Plant and Animal Life

Because of its location as a mountainous island in a sea of arid
grassland, the Chiricahua Range affords a haven for a multitude of
plants and animals of many varieties. Winter snows and summer rains
result in springs and small streams. Dense vegetation covers the shaded
canyon bottoms and the cool north slopes of the higher elevations. In
contrast, south exposures feel the full heat of the summer sun and have
plants characteristic of the desert. Red-stemmed manzanitas and
bark-shedding madrones rub branches with the chalky-white limbs of the
sycamore and the feathery gray foliage of the Arizona cypress. Green
slopes, covered by chaparral of scrub oak and manzanita, face open
hillsides dotted with a desert vegetation of yuccas, century plants, and
cactuses. Seasonal changes bring with them many varieties of

Arizona whitetail deer are numerous in the Chiricahuas, and in the
monument, where they are protected, they become accustomed to man and
are frequently seen. Coatimundi and peccary are increasing in numbers.
Rodents are common, as are birds of many species. Each vegetative belt
and plant association has its own distinctive animal population, some of
which are unique because of the relative and long-established isolation
of the Chiricahua Range.

Historical Background

What student of American history has not heard of Geronimo, famous
warrior of the Chiricahua Apache Indians? When, in 1886, Geronimo and
his band finally surrendered to United States soldiers, there ended one
of the most stubborn phases of aboriginal resistance to white
domination. The Chiricahua Mountains and their neighboring ranges were
the ancestral home of the nomadic Apache Indians. Living mainly on wild
animals and native plants, these resourceful people moved from place to
place depending upon the requirements of the season and the supply of
food. Occasionally they raided the farmer Indians of the desert valleys,
and with the coming of the Spaniards, they found increased incentive to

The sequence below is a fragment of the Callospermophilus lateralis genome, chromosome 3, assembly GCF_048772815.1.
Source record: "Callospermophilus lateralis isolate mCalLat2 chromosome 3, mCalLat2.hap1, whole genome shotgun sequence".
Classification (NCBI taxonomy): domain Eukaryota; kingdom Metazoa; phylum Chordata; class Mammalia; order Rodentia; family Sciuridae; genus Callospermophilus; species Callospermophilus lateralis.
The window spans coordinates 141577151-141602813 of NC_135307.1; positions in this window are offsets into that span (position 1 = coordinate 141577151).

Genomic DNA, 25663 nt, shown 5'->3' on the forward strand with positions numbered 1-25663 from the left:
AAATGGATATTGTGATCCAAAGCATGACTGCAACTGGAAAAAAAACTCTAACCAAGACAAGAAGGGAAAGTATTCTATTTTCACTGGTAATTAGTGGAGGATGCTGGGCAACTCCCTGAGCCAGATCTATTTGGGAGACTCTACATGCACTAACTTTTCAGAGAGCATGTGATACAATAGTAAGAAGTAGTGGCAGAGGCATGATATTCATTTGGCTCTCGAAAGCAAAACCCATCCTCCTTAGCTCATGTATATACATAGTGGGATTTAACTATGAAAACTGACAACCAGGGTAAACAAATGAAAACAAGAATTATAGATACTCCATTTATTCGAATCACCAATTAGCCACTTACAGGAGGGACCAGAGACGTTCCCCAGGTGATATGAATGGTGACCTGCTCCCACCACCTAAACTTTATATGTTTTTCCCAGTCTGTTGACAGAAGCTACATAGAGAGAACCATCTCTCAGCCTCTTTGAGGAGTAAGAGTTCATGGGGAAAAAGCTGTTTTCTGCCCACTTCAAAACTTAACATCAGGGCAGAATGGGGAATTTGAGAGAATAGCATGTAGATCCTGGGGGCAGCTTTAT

pillage the European cattle, horses, and grains introduced by the white

Stolen horses greatly increased the power and widened the range of
Indian activities, and the southeastern corner of what is now Arizona
became an Apache stronghold. With the Gadsden Purchase in 1853 and the
opening of settlement of the region to United States citizens, the
Apache raiders became more and more a hazard. United States troops were
dispatched to the Southwest to protect settlers, prospectors, travelers,
and the mail- and passenger-carrying stages of the Butterfield Route
which were often attacked. Cavalry camps and bases were established. One
of the most famous of these, Fort Bowie, established in 1862, commanded
strategic Apache Pass at the end of the Chiricahua Mountains, north of
the monument. From 1860 until 1872, the Chiricahua Apaches under the
leadership of the wily Cochise matched the strategy of the soldiers.

In 1876, the Chiricahua Apaches were finally rounded up and placed on a
reservation, but hostilities continued to flare up when bands left the
reservation to attack travelers and pillage isolated ranches. Geronimo,
who was the most persistent and cunning of the leaders, was captured in
1886. This ended the organized resistance of the Chiricahua Apaches, but
“Big Foot” Massai staged several one-man escapades in later years.
Cochise Head, just north of the monument, and Massai Point and Massai
Canyon, within its boundaries, immortalize the names of two of the
famous Apaches of the Chiricahua group.

The Monument

Chiricahua National Monument, established by Presidential proclamation
on April 18, 1924, has an area of nearly 17 square miles. Elevations
within the monument range from 5,160 to 7,365 feet above sea level. The
monument entrance, which is on the west, is reached by roads from Bowie
and Willcox, or by paved roads from Douglas and Bisbee.

    [Illustration: Geronimo, famous warrior of the Chiricahua Apaches.]

About Your Visit

You may obtain information and can register at monument headquarters,
about 1 mile beyond the entrance. There is a small exhibit room here,
and free interpretive service is provided. When personnel is available,